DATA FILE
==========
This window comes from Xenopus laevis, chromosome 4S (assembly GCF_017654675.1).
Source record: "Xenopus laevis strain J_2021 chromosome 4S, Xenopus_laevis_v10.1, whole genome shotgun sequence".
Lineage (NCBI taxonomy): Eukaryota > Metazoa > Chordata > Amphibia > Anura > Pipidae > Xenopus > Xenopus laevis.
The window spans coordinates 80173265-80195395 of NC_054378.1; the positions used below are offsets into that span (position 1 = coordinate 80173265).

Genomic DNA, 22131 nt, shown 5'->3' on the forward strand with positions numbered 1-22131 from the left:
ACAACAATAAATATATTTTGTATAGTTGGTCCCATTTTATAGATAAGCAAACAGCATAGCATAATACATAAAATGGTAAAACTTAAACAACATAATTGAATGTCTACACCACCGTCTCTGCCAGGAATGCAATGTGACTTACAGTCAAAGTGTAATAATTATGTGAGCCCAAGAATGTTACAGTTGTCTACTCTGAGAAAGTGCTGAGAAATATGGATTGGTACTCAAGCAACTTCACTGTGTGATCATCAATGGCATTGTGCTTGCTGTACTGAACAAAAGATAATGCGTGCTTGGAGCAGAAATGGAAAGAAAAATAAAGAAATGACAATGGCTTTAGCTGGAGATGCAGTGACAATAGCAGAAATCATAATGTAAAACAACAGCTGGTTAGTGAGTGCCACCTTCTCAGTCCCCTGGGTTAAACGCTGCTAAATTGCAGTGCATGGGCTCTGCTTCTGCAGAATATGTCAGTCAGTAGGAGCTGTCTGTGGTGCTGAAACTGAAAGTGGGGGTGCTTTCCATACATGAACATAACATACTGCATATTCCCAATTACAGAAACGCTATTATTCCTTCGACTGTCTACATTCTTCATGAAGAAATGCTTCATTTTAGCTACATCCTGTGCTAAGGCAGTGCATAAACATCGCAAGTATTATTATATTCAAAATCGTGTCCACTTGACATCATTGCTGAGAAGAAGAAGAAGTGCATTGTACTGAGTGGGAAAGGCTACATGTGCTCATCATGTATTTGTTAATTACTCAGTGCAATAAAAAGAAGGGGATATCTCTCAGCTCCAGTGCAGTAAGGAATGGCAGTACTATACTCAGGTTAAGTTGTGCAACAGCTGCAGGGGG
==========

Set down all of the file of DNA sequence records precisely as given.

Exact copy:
This window comes from Xenopus laevis, chromosome 4S (assembly GCF_017654675.1).
Source record: "Xenopus laevis strain J_2021 chromosome 4S, Xenopus_laevis_v10.1, whole genome shotgun sequence".
Lineage (NCBI taxonomy): Eukaryota > Metazoa > Chordata > Amphibia > Anura > Pipidae > Xenopus > Xenopus laevis.
The window spans coordinates 80173265-80195395 of NC_054378.1; the positions used below are offsets into that span (position 1 = coordinate 80173265).

Genomic DNA, 22131 nt, shown 5'->3' on the forward strand with positions numbered 1-22131 from the left:
ACAACAATAAATATATTTTGTATAGTTGGTCCCATTTTATAGATAAGCAAACAGCATAGCATAATACATAAAATGGTAAAACTTAAACAACATAATTGAATGTCTACACCACCGTCTCTGCCAGGAATGCAATGTGACTTACAGTCAAAGTGTAATAATTATGTGAGCCCAAGAATGTTACAGTTGTCTACTCTGAGAAAGTGCTGAGAAATATGGATTGGTACTCAAGCAACTTCACTGTGTGATCATCAATGGCATTGTGCTTGCTGTACTGAACAAAAGATAATGCGTGCTTGGAGCAGAAATGGAAAGAAAAATAAAGAAATGACAATGGCTTTAGCTGGAGATGCAGTGACAATAGCAGAAATCATAATGTAAAACAACAGCTGGTTAGTGAGTGCCACCTTCTCAGTCCCCTGGGTTAAACGCTGCTAAATTGCAGTGCATGGGCTCTGCTTCTGCAGAATATGTCAGTCAGTAGGAGCTGTCTGTGGTGCTGAAACTGAAAGTGGGGGTGCTTTCCATACATGAACATAACATACTGCATATTCCCAATTACAGAAACGCTATTATTCCTTCGACTGTCTACATTCTTCATGAAGAAATGCTTCATTTTAGCTACATCCTGTGCTAAGGCAGTGCATAAACATCGCAAGTATTATTATATTCAAAATCGTGTCCACTTGACATCATTGCTGAGAAGAAGAAGAAGTGCATTGTACTGAGTGGGAAAGGCTACATGTGCTCATCATGTATTTGTTAATTACTCAGTGCAATAAAAAGAAGGGGATATCTCTCAGCTCCAGTGCAGTAAGGAATGGCAGTACTATACTCAGGTTAAGTTGTGCAACAGCTGCAGGGGG